Norman Page’s A Dickens Companion was acclaimed by Library Journal as “an excellent book” whose “chapters on the individual novels are models of their kind.” Schocken Books has come out with a new edition of A Dickens Companion, covering a wealth of little known anecdotes about Dickens’ life and work [$11.95, distributed by Pantheon]. Columbia has a paper edition of Michael Rosenthal’s Virginia Woolf, a critical study of both the writer’s fiction and her nonfiction, exploring different ways Woolf sought to embody her artistic vision during a notable career [$15.00 paper]. Blackwell has a second edition of Lesley Milroy’s Language and Social Networks, a work first published in 1980 which had a great influence on the development of sociolinguistics [$14.95 paper].


Kenneth W. Thompson’s Winston Churchill’s World View: Statesmanship and Power was described by Norman Stone in the New York Review of Books, as “a decent, honest book. . . . It is a tract for the times in that the life of Churchill is used as a parable for the present.” A new edition of Thompson’s work is available from Louisiana [$9.95 paper], A recent New Directions paper work is The Book of Elaborations: Essays by Oscar Mandel, in which the author discusses such subjects as psychology, feminism, boredom, language, superstition, literature, punishment, poetry, etc. [$12.95]. A recent edition to the Perennial Library is J. Ruth Gendler’s The Book of Qualities, an exploration of the diversity of human qualities [$7.95]^ As a part of its Bradford Books Series’, MIT Press has a new edition of Raymond S. Nickerson’s Using Computers: Human Factors in Information Systems, an intensive introduction to the information technology revolution that is transforming industrial society [$12.50 paper].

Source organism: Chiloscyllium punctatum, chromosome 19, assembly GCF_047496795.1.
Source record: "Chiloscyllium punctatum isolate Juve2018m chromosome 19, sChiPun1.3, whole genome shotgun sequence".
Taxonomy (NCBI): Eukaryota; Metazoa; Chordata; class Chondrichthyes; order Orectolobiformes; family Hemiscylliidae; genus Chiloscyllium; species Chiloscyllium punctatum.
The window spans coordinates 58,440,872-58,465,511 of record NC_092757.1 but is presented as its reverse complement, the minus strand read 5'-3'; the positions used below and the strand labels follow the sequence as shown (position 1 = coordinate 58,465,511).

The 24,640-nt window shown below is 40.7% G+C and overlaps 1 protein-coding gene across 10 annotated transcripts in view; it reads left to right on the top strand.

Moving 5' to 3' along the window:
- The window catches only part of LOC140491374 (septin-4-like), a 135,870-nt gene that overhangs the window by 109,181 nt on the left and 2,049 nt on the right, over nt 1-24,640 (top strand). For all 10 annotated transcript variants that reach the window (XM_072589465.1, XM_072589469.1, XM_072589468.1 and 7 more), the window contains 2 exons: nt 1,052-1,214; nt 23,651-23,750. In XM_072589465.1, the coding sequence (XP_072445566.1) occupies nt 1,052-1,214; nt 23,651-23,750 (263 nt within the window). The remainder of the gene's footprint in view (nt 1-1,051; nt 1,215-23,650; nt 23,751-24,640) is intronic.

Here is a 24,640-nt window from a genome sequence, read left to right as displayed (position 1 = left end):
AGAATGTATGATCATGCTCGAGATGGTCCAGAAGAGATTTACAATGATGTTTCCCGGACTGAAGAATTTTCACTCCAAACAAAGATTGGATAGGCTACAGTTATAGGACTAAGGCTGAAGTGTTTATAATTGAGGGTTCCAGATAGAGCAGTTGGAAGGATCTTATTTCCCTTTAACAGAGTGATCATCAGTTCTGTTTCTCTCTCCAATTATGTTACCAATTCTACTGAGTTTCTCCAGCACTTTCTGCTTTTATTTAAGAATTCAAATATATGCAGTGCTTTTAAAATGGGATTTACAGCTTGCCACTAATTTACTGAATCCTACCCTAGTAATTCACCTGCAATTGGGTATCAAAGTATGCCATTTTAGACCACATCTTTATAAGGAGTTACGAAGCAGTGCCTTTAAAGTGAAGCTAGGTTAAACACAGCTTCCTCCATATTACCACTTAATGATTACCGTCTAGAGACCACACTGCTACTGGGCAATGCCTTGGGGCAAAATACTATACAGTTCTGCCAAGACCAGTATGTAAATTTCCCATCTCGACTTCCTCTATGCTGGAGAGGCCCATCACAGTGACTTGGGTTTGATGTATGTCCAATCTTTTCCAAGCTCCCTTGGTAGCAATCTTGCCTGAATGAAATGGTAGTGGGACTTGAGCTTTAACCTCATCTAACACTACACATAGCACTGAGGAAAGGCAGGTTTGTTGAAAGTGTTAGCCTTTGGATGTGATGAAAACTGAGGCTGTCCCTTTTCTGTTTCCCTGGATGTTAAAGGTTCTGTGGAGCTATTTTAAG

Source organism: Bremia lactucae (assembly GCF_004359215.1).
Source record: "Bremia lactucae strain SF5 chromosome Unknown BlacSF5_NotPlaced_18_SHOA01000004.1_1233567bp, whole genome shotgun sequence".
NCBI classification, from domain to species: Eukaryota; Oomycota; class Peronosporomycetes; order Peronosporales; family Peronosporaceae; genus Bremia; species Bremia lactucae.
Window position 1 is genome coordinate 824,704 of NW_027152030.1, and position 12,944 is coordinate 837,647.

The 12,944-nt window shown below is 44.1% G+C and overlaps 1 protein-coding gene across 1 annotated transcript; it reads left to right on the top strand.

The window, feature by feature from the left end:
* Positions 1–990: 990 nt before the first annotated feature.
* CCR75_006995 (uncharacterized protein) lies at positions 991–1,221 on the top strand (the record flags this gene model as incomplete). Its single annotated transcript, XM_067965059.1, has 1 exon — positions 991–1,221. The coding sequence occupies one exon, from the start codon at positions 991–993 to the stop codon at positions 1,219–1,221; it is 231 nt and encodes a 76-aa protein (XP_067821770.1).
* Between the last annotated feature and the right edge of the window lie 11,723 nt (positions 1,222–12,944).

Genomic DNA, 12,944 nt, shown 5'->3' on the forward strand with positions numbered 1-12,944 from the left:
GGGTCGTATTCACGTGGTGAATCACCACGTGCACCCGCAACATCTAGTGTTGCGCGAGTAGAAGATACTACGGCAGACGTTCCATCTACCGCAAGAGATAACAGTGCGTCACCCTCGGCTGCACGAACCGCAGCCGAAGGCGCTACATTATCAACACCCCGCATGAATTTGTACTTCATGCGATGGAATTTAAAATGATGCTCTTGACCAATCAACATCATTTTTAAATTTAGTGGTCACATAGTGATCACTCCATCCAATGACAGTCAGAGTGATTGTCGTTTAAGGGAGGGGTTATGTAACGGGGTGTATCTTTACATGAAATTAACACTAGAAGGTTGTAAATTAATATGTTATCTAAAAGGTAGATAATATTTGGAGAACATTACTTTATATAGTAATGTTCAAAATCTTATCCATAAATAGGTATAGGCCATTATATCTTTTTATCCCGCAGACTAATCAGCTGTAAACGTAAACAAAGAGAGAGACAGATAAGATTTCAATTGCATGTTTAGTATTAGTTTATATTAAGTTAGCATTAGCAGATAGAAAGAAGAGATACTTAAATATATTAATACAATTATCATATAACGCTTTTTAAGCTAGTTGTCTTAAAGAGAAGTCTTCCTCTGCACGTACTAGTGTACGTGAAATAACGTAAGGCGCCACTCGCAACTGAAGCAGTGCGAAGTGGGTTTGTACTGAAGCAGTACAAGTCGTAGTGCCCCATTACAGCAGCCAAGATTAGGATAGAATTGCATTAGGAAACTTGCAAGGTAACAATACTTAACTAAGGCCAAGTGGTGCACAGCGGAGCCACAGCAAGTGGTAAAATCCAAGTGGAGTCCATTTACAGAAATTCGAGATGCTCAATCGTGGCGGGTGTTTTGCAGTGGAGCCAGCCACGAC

Bantam Books has begun publishing a complete edition of the works of William Shakespeare, with forewords by Joseph Papp and edited by David Bevington. The first volume in the series by Papp and Elizabeth Kirkland is Shakespeare Alive!, a tour through the world of William Shakespeare [$4.50]. The plays published thus far in single volumes are A Midsummer Night’s Dream [$2.75], Julius Caesar [$1.95], Macbeth [$2.75], and Hamlet [$2.75]. Atheneum is offering a 25th Anniversary Edition of Reynolds Price’s first novel, A Long and Happy Life, of which Eudora Welty said upon its initial publication, “Reynolds Price is the most impressive new writer I’ve come across in a long time . . .here is a fine novel” [$14.95 cloth].